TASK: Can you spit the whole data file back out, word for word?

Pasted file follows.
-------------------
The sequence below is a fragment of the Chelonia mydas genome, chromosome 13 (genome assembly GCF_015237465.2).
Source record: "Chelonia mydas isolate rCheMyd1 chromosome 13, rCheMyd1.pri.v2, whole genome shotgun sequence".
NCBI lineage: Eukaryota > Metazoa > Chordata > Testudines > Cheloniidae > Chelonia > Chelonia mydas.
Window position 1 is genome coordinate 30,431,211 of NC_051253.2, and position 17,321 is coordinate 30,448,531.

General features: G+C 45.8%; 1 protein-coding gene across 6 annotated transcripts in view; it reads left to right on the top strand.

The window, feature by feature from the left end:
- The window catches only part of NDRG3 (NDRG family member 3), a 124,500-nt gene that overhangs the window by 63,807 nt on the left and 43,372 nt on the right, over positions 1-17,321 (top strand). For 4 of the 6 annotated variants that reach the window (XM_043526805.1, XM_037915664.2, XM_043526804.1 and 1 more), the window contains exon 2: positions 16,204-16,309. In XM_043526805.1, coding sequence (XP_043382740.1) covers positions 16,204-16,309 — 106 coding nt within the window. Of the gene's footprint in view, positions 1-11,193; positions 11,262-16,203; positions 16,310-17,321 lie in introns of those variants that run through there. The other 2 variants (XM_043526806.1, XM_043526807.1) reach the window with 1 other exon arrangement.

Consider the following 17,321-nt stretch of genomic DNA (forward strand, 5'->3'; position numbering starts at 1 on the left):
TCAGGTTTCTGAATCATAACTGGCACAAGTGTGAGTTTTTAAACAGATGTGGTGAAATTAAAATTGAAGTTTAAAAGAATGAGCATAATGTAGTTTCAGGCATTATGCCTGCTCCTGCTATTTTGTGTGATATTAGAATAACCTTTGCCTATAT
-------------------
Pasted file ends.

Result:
The sequence below is a fragment of the Chelonia mydas genome, chromosome 13 (genome assembly GCF_015237465.2).
Source record: "Chelonia mydas isolate rCheMyd1 chromosome 13, rCheMyd1.pri.v2, whole genome shotgun sequence".
NCBI lineage: Eukaryota > Metazoa > Chordata > Testudines > Cheloniidae > Chelonia > Chelonia mydas.
Window position 1 is genome coordinate 30,431,211 of NC_051253.2, and position 17,321 is coordinate 30,448,531.

General features: G+C 45.8%; 1 protein-coding gene across 6 annotated transcripts in view; it reads left to right on the top strand.

The window, feature by feature from the left end:
- The window catches only part of NDRG3 (NDRG family member 3), a 124,500-nt gene that overhangs the window by 63,807 nt on the left and 43,372 nt on the right, over positions 1-17,321 (top strand). For 4 of the 6 annotated variants that reach the window (XM_043526805.1, XM_037915664.2, XM_043526804.1 and 1 more), the window contains exon 2: positions 16,204-16,309. In XM_043526805.1, coding sequence (XP_043382740.1) covers positions 16,204-16,309 — 106 coding nt within the window. Of the gene's footprint in view, positions 1-11,193; positions 11,262-16,203; positions 16,310-17,321 lie in introns of those variants that run through there. The other 2 variants (XM_043526806.1, XM_043526807.1) reach the window with 1 other exon arrangement.

Consider the following 17,321-nt stretch of genomic DNA (forward strand, 5'->3'; position numbering starts at 1 on the left):
TCAGGTTTCTGAATCATAACTGGCACAAGTGTGAGTTTTTAAACAGATGTGGTGAAATTAAAATTGAAGTTTAAAAGAATGAGCATAATGTAGTTTCAGGCATTATGCCTGCTCCTGCTATTTTGTGTGATATTAGAATAACCTTTGCCTATAT